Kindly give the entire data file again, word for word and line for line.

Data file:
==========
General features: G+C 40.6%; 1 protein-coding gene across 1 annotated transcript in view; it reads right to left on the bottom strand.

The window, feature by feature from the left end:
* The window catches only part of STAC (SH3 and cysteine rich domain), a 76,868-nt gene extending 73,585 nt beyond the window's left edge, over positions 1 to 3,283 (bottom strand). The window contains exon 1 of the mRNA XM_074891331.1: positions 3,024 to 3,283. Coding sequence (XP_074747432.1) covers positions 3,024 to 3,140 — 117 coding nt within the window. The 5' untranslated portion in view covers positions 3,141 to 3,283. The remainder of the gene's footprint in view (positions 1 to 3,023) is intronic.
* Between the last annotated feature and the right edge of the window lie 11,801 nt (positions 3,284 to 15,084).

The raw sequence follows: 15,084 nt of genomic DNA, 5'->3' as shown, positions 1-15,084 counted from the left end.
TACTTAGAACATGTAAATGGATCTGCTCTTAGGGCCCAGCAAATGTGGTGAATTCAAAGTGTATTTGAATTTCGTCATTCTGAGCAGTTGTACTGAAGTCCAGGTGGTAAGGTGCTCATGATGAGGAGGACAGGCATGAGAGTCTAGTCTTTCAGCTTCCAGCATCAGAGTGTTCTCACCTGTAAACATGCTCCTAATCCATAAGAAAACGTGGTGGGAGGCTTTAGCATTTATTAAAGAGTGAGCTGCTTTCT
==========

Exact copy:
General features: G+C 40.6%; 1 protein-coding gene across 1 annotated transcript in view; it reads right to left on the bottom strand.

The window, feature by feature from the left end:
* The window catches only part of STAC (SH3 and cysteine rich domain), a 76,868-nt gene extending 73,585 nt beyond the window's left edge, over positions 1 to 3,283 (bottom strand). The window contains exon 1 of the mRNA XM_074891331.1: positions 3,024 to 3,283. Coding sequence (XP_074747432.1) covers positions 3,024 to 3,140 — 117 coding nt within the window. The 5' untranslated portion in view covers positions 3,141 to 3,283. The remainder of the gene's footprint in view (positions 1 to 3,023) is intronic.
* Between the last annotated feature and the right edge of the window lie 11,801 nt (positions 3,284 to 15,084).

The raw sequence follows: 15,084 nt of genomic DNA, 5'->3' as shown, positions 1-15,084 counted from the left end.
TACTTAGAACATGTAAATGGATCTGCTCTTAGGGCCCAGCAAATGTGGTGAATTCAAAGTGTATTTGAATTTCGTCATTCTGAGCAGTTGTACTGAAGTCCAGGTGGTAAGGTGCTCATGATGAGGAGGACAGGCATGAGAGTCTAGTCTTTCAGCTTCCAGCATCAGAGTGTTCTCACCTGTAAACATGCTCCTAATCCATAAGAAAACGTGGTGGGAGGCTTTAGCATTTATTAAAGAGTGAGCTGCTTTCT